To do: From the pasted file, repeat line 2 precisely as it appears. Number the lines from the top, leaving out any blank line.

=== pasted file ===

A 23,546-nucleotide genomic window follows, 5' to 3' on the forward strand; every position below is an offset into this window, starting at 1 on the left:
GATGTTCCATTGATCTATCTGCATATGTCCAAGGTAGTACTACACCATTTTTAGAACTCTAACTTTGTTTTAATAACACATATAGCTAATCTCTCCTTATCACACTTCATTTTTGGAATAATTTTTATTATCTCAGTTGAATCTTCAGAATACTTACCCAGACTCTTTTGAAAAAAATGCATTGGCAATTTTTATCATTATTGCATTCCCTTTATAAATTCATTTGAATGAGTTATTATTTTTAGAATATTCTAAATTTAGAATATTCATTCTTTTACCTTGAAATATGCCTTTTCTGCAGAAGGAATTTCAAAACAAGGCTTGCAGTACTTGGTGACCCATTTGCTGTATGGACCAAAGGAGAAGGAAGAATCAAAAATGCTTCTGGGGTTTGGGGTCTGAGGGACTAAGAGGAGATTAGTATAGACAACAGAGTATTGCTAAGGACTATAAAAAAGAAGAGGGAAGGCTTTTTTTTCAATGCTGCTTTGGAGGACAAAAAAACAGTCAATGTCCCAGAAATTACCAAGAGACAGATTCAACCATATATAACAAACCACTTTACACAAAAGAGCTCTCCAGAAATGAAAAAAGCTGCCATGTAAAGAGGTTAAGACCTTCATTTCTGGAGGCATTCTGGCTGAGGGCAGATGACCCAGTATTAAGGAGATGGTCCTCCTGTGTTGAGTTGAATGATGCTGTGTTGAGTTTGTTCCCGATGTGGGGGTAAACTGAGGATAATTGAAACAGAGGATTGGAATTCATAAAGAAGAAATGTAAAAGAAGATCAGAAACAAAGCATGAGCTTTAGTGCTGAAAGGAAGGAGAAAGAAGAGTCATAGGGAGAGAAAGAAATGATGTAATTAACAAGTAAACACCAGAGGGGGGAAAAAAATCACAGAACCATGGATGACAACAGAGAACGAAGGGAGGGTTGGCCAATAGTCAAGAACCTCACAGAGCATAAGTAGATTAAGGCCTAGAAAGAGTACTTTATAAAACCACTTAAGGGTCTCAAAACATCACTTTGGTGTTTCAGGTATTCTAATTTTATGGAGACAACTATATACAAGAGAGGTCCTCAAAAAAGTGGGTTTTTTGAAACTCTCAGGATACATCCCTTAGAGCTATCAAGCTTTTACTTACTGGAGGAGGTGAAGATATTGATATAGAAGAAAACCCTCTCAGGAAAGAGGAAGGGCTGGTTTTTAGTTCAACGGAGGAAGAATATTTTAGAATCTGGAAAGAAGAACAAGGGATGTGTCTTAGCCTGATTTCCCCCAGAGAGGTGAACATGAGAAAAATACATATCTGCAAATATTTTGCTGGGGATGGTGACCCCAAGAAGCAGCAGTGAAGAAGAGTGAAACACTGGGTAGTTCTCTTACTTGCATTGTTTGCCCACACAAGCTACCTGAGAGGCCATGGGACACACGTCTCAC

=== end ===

GATGTTCCATTGATCTATCTGCATATGTCCAAGGTAGTACTACACCATTTTTAGAACTCTAACTTTGTTTTAATAACACATATAGCTAATCTCTCCTTATCACACTTCATTTTTGGAATAATTTTTATTATCTCAGTTGAATCTTCAGAATACTTACCCAGACTCTTTTGAAAAAAATGCATTGGCAATTTTTATCATTATTGCATTCCCTTTATAAATTCATTTGAATGAGTTATTATTTTTAGAATATTCTAAATTTAGAATATTCATTCTTTTACCTTGAAATATGCCTTTTCTGCAGAAGGAATTTCAAAACAAGGCTTGCAGTACTTGGTGACCCATTTGCTGTATGGACCAAAGGAGAAGGAAGAATCAAAAATGCTTCTGGGGTTTGGGGTCTGAGGGACTAAGAGGAGATTAGTATAGACAACAGAGTATTGCTAAGGACTATAAAAAAGAAGAGGGAAGGCTTTTTTTTCAATGCTGCTTTGGAGGACAAAAAAACAGTCAATGTCCCAGAAATTACCAAGAGACAGATTCAACCATATATAACAAACCACTTTACACAAAAGAGCTCTCCAGAAATGAAAAAAGCTGCCATGTAAAGAGGTTAAGACCTTCATTTCTGGAGGCATTCTGGCTGAGGGCAGATGACCCAGTATTAAGGAGATGGTCCTCCTGTGTTGAGTTGAATGATGCTGTGTTGAGTTTGTTCCCGATGTGGGGGTAAACTGAGGATAATTGAAACAGAGGATTGGAATTCATAAAGAAGAAATGTAAAAGAAGATCAGAAACAAAGCATGAGCTTTAGTGCTGAAAGGAAGGAGAAAGAAGAGTCATAGGGAGAGAAAGAAATGATGTAATTAACAAGTAAACACCAGAGGGGGGAAAAAAATCACAGAACCATGGATGACAACAGAGAACGAAGGGAGGGTTGGCCAATAGTCAAGAACCTCACAGAGCATAAGTAGATTAAGGCCTAGAAAGAGTACTTTATAAAACCACTTAAGGGTCTCAAAACATCACTTTGGTGTTTCAGGTATTCTAATTTTATGGAGACAACTATATACAAGAGAGGTCCTCAAAAAAGTGGGTTTTTTGAAACTCTCAGGATACATCCCTTAGAGCTATCAAGCTTTTACTTACTGGAGGAGGTGAAGATATTGATATAGAAGAAAACCCTCTCAGGAAAGAGGAAGGGCTGGTTTTTAGTTCAACGGAGGAAGAATATTTTAGAATCTGGAAAGAAGAACAAGGGATGTGTCTTAGCCTGATTTCCCCCAGAGAGGTGAACATGAGAAAAATACATATCTGCAAATATTTTGCTGGGGATGGTGACCCCAAGAAGCAGCAGTGAAGAAGAGTGAAACACTGGGTAGTTCTCTTACTTGCATTGTTTGCCCACACAAGCTACCTGAGAGGCCATGGGACACACGTCTCAC